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A Social Mission At HBS: Why We Ought To Pay Attention To Terry’s Foundation

How the mission of one EC student sets an example for us all Why did you come to HBS? To switch careers, build your resume, or simply to push yourself outside of your comfort zone? For Rich Horgan (HBS ‘18) the answer is more complex:  to further his goal of advancing research to commercialize treatments for patients with Duchenne’s muscular dystrophy (DMD), a degenerative muscle wasting disease whose variation primarily impacts boys and men. Rich’s younger brother, Terry, happens to be one of them. For that reason, Rich spent his past RC/EC summer setting up Terry’s Foundation, a 501(c)(3) non-profit entity founded with the sole purpose to end muscular dystrophy. The foundation realizes this mission by raising awareness for the disease and by supporting the ground-breaking research efforts to find a cure for this disease, and ultimately bring it to market. To better understand Terry’s Foundation, I sat down with Rich to talk about his motivations, the goals of the foundation, and what it’s like to be a Social Enterprise founder at Harvard Business School. 1) What inspired you to create Terry's Foundation? Coming to HBS, I wanted to use the opportunity to push research forward to commercialize treatments for patients with Duchenne’s muscular dystrophy (DMD)– a degenerative muscle wasting disease whose variation impacts primarily boys and men. With my younger brother, Terry, living with Duchenne’s muscular dystrophy, I felt that I needed to do something to force treatments for the rare disease to reach patients faster because time is the biggest enemy with this disease. Growing up with my brother having the disease, you feel so powerless and helpless. Eventually, you just get so tired of feeling like you can’t do anything and you take that hopelessness and anger and direct is somewhere useful to make a difference. This is that. So I created Terry’s Foundation for Muscular Dystrophy in hopes of jump-starting promising academic research. Typically, academic research progresses slowly due to a lack of funds but with a small amount of capital, (<$100,000), a huge amount of progress can be made in identifying approaches and push the research to a point that a company would license it and raise funding.   2) What are the specific goals of the foundation, and how has your progress been to date?

The foundation is hosting a gala on December 4th from 6PM-10PM at the Knafel Center to help raise $50,000 for the Kunkel Lab. It’d be a great help to encourage people to attend the gala and encourage local businesses to support it as well through donations. It’s amazing what a group of dedicated people can accomplish and this is truly an opportunity to directly affect the outcome of a disease here and now. Together, we can say ‘no we’re going to stop this disease, we’re done losing brothers, sons and children to it and we’re going to going to find a treatment in years not decades’ and we can stop this disease from forever impacting families across from US and the globe. Nowadays, it’s rare to have an opportunity to truly be a part of something that can make a tangible difference within our lives. Although this gala is just the beginning, it’s a stake in the ground to begin this journey to end DMD. If you’re interested in learning more about Duchenne’s muscular dystrophy, feel free to visit the foundation’s website at https://www.terrysfoundationformd.org/. If you’re interested in attending our gala, please visit our Event Brite page at https://terryswintergala.eventbrite.com. Beyond the gala, I’d encourage people to reach out and talk about this disease. It’s one that impacts tens of thousands of people in the US and abroad. I’m confident that within my lifetime, society can beat this. I think that a lot of resources are not aligned in their work and this causes a lot of time to be wasted. We have to work together in this fight, not only in word but in action, to end DMD. I’m happy to speak more with people about Duchenne, the research or other questions they may have.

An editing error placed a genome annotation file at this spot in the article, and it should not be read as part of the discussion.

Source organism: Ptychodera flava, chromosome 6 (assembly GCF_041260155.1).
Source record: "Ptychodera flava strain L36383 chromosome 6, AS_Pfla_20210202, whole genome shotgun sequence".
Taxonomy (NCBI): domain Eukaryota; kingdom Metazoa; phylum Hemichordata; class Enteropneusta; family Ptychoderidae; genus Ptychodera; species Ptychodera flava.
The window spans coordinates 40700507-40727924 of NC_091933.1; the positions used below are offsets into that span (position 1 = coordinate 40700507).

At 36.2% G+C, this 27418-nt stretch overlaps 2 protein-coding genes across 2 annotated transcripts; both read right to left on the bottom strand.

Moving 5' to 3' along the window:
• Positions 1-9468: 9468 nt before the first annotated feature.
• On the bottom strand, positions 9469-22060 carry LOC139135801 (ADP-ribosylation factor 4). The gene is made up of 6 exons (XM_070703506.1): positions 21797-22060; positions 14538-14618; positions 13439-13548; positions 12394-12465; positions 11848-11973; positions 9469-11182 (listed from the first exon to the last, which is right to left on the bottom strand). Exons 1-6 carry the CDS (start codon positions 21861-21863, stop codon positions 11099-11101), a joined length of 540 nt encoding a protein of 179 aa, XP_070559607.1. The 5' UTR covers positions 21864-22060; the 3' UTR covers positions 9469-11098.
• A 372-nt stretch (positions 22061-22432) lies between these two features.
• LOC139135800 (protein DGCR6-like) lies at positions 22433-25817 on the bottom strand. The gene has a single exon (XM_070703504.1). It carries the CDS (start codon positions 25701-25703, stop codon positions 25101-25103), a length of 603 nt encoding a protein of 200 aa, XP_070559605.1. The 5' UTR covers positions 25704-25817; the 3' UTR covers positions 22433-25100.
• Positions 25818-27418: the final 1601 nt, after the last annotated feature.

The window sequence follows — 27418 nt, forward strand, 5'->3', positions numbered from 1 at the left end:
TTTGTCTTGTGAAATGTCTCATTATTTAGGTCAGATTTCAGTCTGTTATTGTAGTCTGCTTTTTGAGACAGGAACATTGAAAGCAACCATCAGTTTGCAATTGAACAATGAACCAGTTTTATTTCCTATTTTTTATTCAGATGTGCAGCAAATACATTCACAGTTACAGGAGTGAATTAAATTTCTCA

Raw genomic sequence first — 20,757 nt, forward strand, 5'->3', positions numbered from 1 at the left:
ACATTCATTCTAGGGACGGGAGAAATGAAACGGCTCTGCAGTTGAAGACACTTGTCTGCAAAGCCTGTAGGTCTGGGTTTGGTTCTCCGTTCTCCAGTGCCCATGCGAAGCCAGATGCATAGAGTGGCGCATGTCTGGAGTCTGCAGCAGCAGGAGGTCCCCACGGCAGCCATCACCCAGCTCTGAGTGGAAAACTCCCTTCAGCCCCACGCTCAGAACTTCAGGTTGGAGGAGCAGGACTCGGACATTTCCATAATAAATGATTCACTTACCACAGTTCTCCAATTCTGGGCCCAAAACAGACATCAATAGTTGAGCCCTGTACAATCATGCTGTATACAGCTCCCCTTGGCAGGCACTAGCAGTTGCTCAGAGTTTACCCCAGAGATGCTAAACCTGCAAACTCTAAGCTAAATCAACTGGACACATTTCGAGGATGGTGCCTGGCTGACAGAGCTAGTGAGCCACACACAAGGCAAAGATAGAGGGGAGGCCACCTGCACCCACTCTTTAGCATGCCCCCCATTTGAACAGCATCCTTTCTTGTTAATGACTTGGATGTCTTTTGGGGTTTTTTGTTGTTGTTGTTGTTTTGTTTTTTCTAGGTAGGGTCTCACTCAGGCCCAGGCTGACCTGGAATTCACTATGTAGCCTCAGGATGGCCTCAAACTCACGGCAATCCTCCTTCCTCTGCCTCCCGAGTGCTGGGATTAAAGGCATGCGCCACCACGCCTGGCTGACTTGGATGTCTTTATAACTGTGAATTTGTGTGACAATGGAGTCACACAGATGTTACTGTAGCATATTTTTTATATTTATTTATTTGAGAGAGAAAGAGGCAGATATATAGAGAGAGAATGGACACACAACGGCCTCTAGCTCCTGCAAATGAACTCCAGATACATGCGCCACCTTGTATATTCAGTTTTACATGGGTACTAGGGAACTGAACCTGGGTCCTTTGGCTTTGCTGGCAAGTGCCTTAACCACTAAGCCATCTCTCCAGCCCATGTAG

The foundation is hosting a gala on December 4th from 6PM-10PM at the Knafel Center to help raise $50,000 for the Kunkel Lab. It’d be a great help to encourage people to attend the gala and encourage local businesses to support it as well through donations. It’s amazing what a group of dedicated people can accomplish and this is truly an opportunity to directly affect the outcome of a disease here and now. Together, we can say ‘no we’re going to stop this disease, we’re done losing brothers, sons and children to it and we’re going to going to find a treatment in years not decades’ and we can stop this disease from forever impacting families across from US and the globe. Nowadays, it’s rare to have an opportunity to truly be a part of something that can make a tangible difference within our lives. Although this gala is just the beginning, it’s a stake in the ground to begin this journey to end DMD. If you’re interested in learning more about Duchenne’s muscular dystrophy, feel free to visit the foundation’s website at https://www.terrysfoundationformd.org/. If you’re interested in attending our gala, please visit our Event Brite page at https://terryswintergala.eventbrite.com. Beyond the gala, I’d encourage people to reach out and talk about this disease. It’s one that impacts tens of thousands of people in the US and abroad. I’m confident that within my lifetime, society can beat this. I think that a lot of resources are not aligned in their work and this causes a lot of time to be wasted. We have to work together in this fight, not only in word but in action, to end DMD. I’m happy to speak more with people about Duchenne, the research or other questions they may have.

 
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